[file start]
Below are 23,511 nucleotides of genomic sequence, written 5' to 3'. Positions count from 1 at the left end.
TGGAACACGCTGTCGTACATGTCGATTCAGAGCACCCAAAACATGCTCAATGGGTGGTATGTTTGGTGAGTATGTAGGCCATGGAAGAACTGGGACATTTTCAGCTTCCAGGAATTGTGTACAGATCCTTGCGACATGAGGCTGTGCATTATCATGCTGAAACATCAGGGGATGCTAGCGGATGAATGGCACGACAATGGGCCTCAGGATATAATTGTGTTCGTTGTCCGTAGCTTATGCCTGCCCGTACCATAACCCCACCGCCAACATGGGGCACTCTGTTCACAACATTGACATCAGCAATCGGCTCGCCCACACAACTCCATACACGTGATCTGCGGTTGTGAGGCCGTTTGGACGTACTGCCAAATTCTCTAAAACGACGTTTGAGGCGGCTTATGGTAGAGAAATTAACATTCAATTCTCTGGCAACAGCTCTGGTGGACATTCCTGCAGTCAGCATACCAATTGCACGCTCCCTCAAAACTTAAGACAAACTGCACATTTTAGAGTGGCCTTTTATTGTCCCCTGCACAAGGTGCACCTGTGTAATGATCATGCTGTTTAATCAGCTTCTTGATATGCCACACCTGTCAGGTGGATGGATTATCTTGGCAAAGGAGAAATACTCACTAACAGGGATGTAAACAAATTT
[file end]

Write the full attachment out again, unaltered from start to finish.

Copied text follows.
Below are 23,511 nucleotides of genomic sequence, written 5' to 3'. Positions count from 1 at the left end.
TGGAACACGCTGTCGTACATGTCGATTCAGAGCACCCAAAACATGCTCAATGGGTGGTATGTTTGGTGAGTATGTAGGCCATGGAAGAACTGGGACATTTTCAGCTTCCAGGAATTGTGTACAGATCCTTGCGACATGAGGCTGTGCATTATCATGCTGAAACATCAGGGGATGCTAGCGGATGAATGGCACGACAATGGGCCTCAGGATATAATTGTGTTCGTTGTCCGTAGCTTATGCCTGCCCGTACCATAACCCCACCGCCAACATGGGGCACTCTGTTCACAACATTGACATCAGCAATCGGCTCGCCCACACAACTCCATACACGTGATCTGCGGTTGTGAGGCCGTTTGGACGTACTGCCAAATTCTCTAAAACGACGTTTGAGGCGGCTTATGGTAGAGAAATTAACATTCAATTCTCTGGCAACAGCTCTGGTGGACATTCCTGCAGTCAGCATACCAATTGCACGCTCCCTCAAAACTTAAGACAAACTGCACATTTTAGAGTGGCCTTTTATTGTCCCCTGCACAAGGTGCACCTGTGTAATGATCATGCTGTTTAATCAGCTTCTTGATATGCCACACCTGTCAGGTGGATGGATTATCTTGGCAAAGGAGAAATACTCACTAACAGGGATGTAAACAAATTT